Rationing soon

Rohtak: "Households in our village get water once in three to four days and that, too, for just a few minutes. The authorities have a stock reply: no water is available as baulis and ponds have dried up,” says sarpanch of Basantpur village Parveen. SK Bhatia, Superintending Engineer (Public Health-Engineering), attributes the shortage to the dried-up Yamuna. “The canal supply fed by the river was available for 8 days after a 24-day gap, which is now widened to 32 days. Soon, we have to ration water,” says Bhatia.

No hope for Jammu

Samba: In the blazing sun, women of Mandi Kheri village fill plastic jars and buckets from an old tube-well. Drought and a falling water table have left the distribution network defunct. And ditto for Jammu, Samba, Kathua and border districts of Rajouri and Poonch. 

The Kandi belt of J&K is a veritable dry land as traditional water sources have disappeared. “We go out thrice daily to fetch water from the only functional well in the village. The administration has not provided any tanker,” says Mandi Kheri's Renu Devi.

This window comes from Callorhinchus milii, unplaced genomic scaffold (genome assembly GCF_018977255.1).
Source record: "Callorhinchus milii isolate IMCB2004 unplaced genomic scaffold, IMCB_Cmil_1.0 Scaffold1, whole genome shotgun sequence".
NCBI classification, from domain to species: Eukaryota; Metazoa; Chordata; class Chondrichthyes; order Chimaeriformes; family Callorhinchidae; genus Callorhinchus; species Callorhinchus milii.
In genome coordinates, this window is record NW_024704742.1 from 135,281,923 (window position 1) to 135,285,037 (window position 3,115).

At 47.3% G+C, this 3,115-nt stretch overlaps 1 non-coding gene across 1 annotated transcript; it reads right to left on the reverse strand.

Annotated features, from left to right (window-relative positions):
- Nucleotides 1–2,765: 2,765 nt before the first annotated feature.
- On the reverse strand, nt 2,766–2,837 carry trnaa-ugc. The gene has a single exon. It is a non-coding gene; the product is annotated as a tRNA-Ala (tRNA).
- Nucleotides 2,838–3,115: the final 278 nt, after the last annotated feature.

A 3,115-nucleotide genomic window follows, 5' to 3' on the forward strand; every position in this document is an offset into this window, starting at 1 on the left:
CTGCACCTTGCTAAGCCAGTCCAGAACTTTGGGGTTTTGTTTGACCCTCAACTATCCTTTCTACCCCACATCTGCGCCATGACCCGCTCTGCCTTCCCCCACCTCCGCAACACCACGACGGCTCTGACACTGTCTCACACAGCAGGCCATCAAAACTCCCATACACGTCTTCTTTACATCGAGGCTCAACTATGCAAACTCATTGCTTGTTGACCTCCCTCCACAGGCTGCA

Even in winter capital, Jammu, inhabited by 15-lakh people, authorities are facing an uphill task. The Tawi flowing through it exhibits a trail of its exploitation. “For 4,000 gallons of water, the private water tanker operators would charge between Rs 600 to Rs 1,000 within the city,” says Rashpaul Singh, a resident of Channi Himmat. 

The crisis is likely to deepen as the ambitious Chenab diversion project to lift 450 million litre per day (MLD) water was abandoned in 2014 after the Asian Development Bank (ADB) rejected the plan on environment concerns. 

Inputs by Sumedha Sharma, Deepender Deswal, Sunit Dhawan and Sumit Hakhoo. Anchoring: Prashant Saxena